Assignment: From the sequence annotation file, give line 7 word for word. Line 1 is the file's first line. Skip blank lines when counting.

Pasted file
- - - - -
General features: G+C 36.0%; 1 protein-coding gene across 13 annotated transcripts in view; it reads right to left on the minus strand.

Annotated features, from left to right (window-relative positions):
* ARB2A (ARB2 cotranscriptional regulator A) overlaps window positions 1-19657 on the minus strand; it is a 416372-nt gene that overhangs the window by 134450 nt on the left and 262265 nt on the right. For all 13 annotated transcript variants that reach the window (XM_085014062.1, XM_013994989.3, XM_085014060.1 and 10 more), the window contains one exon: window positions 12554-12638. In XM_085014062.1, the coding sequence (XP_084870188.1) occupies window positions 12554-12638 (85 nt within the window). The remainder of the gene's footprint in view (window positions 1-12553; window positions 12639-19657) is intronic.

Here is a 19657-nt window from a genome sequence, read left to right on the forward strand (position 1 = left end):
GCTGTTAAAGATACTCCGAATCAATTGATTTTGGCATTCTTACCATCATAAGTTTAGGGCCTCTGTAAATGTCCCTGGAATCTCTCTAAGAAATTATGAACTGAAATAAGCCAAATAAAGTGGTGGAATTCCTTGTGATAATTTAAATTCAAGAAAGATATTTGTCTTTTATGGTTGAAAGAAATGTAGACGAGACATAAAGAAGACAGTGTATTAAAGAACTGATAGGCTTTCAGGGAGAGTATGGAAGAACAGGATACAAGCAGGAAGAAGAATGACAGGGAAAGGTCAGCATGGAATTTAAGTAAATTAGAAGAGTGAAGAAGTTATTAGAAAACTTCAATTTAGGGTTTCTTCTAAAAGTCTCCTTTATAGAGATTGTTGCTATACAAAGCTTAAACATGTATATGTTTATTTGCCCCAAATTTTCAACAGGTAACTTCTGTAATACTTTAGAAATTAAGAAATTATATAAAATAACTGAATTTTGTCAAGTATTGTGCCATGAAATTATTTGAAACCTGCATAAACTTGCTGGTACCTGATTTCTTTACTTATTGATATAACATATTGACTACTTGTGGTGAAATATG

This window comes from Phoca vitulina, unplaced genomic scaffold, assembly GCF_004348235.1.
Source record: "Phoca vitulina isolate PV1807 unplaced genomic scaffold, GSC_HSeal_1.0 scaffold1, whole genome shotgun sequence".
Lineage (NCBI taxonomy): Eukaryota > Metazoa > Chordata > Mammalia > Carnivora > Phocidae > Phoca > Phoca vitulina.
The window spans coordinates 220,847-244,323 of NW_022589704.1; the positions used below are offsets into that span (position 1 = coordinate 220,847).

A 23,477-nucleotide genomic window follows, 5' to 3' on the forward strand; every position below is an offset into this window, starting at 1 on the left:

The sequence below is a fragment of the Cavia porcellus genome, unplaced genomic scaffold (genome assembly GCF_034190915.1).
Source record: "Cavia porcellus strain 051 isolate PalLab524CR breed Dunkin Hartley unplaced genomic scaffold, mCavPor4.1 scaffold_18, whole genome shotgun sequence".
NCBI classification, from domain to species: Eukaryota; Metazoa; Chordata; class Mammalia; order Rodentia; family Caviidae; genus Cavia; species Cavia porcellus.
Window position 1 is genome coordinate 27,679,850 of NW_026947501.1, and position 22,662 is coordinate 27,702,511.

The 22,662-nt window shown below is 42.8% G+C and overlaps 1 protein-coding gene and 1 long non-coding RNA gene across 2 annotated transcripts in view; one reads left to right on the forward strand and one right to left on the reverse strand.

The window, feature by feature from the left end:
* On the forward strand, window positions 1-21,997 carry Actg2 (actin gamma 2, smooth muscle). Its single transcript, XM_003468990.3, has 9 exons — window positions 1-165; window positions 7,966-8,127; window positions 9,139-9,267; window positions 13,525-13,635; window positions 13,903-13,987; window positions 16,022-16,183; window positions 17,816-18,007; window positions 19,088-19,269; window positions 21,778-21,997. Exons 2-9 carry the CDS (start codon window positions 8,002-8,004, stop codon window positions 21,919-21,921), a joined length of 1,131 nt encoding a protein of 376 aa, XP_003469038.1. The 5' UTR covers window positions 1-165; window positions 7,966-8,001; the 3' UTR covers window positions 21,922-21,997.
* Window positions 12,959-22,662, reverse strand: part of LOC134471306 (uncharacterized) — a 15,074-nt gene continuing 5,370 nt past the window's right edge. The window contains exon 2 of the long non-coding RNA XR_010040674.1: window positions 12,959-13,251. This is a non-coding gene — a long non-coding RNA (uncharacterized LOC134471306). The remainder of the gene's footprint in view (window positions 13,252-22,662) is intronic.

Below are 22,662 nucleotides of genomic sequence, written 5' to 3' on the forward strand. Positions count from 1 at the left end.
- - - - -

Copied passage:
Source record: "Phoca vitulina isolate PV1807 unplaced genomic scaffold, GSC_HSeal_1.0 scaffold1, whole genome shotgun sequence".